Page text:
Mirabella Vallejo (Senior), Louisville, KY, International Relations (Global Business) (Major), Spanish (Minor) 
Founded in 2006, Break Through Hip Hop is an entirely student-run, performance-based dance team. Composed of more than 30 versatile dancers, we work towards putting on a unique showcase each semester featuring student choreography and guest performances from the USC community! As a senior reflecting back on my time at USC, I am lucky to have called this team my home and family for the past four years, and I wish I could be on it for four more! Break Through Hip Hop has allowed me to continue exploring my love for the art of dance with so many talented and dynamic individuals that share that same passion, while also forming friendships that I know will be with me long after I graduate from USC. #BTLOVE [Instagram (@bthiphop)/Facebook/YouTube

Kai MacLean (Junior), Winchester, MA, Global Health and Political Science (Majors)
Did you know that USC has over 80 different religious organizations on campus, which is one of the highest numbers amongst universities across the country? I certainly did not, but after almost three years as a student, I have become very grateful for this because of my involvement with InterVarsity Trojan Christian Fellowship (IVTCF). I have identified as a Christian my entire life and, coming into college, I was looking for a community where I could both practice and grow my faith. Through weekly large groups, bible studies, and off-campus retreats (to places like Catalina Island), InterVarsity has become my safe place where I always feel loved, supported, and accepted. These are the people who are always willing to get late-night tacos from Avenue 26, play heated games of Egyptian War or Exploding Kittens, or to just stay up with you until early in the morning discussing life and its challenges. While we are a Christian organization, we welcome everyone, regardless of what you believe or where you might be on your faith journey. I am so grateful that USC is a school where many different faiths are represented through all of our religious organizations, and whether that be InterVarsity or another group, I assure you that you will be able to find a wonderful spiritual home on campus that gives you as much joy as IVTCF has brought me. Find out more on Twitter (@ivtcf) or Facebook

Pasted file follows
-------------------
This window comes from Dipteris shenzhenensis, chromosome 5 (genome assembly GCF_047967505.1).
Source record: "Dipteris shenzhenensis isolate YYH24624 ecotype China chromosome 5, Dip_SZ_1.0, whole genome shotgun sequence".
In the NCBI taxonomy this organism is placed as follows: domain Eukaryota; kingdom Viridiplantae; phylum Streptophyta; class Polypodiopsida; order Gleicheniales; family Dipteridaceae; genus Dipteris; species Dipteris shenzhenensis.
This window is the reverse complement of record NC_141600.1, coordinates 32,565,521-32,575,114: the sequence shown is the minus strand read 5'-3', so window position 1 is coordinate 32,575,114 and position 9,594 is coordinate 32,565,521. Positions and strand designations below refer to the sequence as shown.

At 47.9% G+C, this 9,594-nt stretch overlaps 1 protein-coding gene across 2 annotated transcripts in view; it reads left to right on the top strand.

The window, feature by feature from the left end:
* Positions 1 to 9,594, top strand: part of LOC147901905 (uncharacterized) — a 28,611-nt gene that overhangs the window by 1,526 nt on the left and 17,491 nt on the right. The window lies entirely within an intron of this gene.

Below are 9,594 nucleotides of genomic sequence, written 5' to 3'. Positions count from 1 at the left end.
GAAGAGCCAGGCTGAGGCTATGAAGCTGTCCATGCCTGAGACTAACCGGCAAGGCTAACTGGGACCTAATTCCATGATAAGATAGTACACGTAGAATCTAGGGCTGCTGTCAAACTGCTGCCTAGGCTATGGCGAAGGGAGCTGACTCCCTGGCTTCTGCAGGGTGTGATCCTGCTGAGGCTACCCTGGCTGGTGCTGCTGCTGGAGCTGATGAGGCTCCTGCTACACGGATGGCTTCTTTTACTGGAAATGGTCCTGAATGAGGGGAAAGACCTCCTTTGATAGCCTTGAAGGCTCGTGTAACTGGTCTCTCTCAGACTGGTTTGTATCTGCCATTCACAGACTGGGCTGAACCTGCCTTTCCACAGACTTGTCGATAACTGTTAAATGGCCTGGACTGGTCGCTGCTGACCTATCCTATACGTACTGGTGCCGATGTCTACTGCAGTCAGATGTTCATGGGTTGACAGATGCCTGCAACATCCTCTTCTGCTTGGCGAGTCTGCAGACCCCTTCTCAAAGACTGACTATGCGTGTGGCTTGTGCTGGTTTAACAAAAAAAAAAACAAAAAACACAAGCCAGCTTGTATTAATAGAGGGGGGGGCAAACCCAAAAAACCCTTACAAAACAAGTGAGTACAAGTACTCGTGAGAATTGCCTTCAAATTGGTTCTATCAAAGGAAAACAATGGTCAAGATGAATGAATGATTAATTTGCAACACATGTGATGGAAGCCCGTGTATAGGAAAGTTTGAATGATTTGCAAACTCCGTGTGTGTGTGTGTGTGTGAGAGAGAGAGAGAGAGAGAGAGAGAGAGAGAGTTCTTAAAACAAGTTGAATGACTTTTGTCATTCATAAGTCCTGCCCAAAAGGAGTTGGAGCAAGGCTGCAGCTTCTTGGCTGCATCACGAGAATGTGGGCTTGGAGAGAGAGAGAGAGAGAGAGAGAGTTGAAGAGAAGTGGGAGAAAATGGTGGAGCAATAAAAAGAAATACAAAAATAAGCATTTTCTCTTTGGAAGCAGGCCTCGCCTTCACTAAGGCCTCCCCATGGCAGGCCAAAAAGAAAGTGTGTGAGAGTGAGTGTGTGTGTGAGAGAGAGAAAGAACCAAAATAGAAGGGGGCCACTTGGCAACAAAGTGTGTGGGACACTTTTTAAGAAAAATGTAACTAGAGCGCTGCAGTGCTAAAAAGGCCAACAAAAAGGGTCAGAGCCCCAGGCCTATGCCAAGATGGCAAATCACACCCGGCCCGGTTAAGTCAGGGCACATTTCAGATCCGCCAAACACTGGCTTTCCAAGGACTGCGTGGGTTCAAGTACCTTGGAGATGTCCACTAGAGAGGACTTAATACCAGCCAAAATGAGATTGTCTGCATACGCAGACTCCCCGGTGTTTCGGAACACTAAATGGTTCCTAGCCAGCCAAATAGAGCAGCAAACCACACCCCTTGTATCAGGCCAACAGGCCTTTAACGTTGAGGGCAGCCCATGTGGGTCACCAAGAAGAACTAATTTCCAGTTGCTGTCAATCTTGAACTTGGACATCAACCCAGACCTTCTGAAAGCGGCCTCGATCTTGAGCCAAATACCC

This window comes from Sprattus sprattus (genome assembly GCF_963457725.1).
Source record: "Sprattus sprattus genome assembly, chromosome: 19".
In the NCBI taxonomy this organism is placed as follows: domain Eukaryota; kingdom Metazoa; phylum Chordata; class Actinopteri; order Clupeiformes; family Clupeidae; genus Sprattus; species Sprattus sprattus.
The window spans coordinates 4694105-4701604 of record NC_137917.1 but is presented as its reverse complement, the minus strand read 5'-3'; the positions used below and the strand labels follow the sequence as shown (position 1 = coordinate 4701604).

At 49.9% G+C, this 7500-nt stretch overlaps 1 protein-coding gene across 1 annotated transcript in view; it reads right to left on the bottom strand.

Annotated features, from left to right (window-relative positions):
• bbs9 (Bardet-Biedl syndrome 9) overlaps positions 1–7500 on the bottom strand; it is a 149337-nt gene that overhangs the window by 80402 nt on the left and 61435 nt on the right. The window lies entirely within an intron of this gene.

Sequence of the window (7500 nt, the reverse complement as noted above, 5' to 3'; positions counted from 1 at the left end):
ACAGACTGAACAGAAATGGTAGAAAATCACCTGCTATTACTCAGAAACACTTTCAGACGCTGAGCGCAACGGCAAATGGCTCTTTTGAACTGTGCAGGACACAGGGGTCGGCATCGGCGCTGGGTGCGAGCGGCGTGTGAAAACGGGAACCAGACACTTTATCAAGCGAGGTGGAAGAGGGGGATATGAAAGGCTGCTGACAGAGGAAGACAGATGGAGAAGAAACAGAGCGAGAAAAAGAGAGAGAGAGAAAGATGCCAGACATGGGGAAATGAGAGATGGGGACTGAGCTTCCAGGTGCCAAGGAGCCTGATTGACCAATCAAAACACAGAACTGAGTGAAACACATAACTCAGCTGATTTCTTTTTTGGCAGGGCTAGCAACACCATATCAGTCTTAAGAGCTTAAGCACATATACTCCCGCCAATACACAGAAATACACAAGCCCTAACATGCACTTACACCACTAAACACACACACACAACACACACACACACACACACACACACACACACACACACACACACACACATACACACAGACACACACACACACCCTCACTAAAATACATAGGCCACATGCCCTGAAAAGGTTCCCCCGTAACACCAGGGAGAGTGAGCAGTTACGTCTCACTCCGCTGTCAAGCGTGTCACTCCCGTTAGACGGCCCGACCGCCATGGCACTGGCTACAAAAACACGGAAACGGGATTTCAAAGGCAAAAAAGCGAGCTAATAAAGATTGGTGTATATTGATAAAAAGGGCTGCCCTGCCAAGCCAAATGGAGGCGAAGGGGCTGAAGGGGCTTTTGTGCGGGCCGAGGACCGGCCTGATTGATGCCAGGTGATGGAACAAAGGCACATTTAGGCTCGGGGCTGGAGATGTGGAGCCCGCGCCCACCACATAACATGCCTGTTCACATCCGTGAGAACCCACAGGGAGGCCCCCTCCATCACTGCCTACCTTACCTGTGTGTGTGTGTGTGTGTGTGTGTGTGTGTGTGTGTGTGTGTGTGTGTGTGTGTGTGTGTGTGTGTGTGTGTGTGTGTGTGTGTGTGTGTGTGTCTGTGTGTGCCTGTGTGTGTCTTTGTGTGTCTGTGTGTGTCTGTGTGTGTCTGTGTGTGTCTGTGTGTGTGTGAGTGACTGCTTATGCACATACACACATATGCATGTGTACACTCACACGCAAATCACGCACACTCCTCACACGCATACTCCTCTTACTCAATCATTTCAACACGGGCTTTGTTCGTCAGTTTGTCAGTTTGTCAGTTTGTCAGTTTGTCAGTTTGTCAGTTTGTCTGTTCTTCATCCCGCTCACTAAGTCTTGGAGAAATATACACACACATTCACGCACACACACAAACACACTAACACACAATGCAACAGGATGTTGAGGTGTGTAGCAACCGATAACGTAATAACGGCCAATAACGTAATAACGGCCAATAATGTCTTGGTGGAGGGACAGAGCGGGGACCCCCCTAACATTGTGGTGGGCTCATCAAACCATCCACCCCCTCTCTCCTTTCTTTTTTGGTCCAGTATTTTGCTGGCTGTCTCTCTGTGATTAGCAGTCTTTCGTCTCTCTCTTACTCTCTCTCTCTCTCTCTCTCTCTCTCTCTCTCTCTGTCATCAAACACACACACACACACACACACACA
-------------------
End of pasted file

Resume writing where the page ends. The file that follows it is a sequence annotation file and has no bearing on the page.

Garrett Nance (Junior), Modesto, CA, Political Science (Major) 
The Levan Institute for Humanities and Ethics engages in multidisciplinary conversations through speaker series, volunteer opportunities, research publications, consortiums at Oxford University, and more. In this effort, it seeks to progress our understanding of human rights, local and global ethics, and moral reflection, in hopes that students make a positive contribution to their community and world. From examining medical ethics to hosting a live performance by actors from the Medea Project for Incarcerated Women, each event explores perspectives and ideas that help us challenge the status quo. I joined after one of my close friends encouraged me to attend a program, and ever since, I have been inspired to increase awareness of human rights language and make it more accessible to USC students and the American public. Moreover, thanks to Levan, I have been to the Oxford Consortium for Human Rights In and After Conflict, a weeklong seminar that introduced me to the complexities of human rights protections in war and conflict. As a Fellow, I now help oversee and create programs to capture students’ attention through meaningful, timely dialogues. 

Please do not hesitate to reach out to any of these organizations if you are interested in learning more or getting involved!

Getting Involved: Spotlighting USC’s (Many, Many) Clubs and Organizations

USC is proud to have nearly 1000 student clubs and organizations across our campus, which encompass the school values of engagement, respect, inclusivity, leadership, and service. In this week’s blog, we will highlight a few of the organizations that USC students are passionate about and provide information about how new and current students can join clubs on campus or even start their own!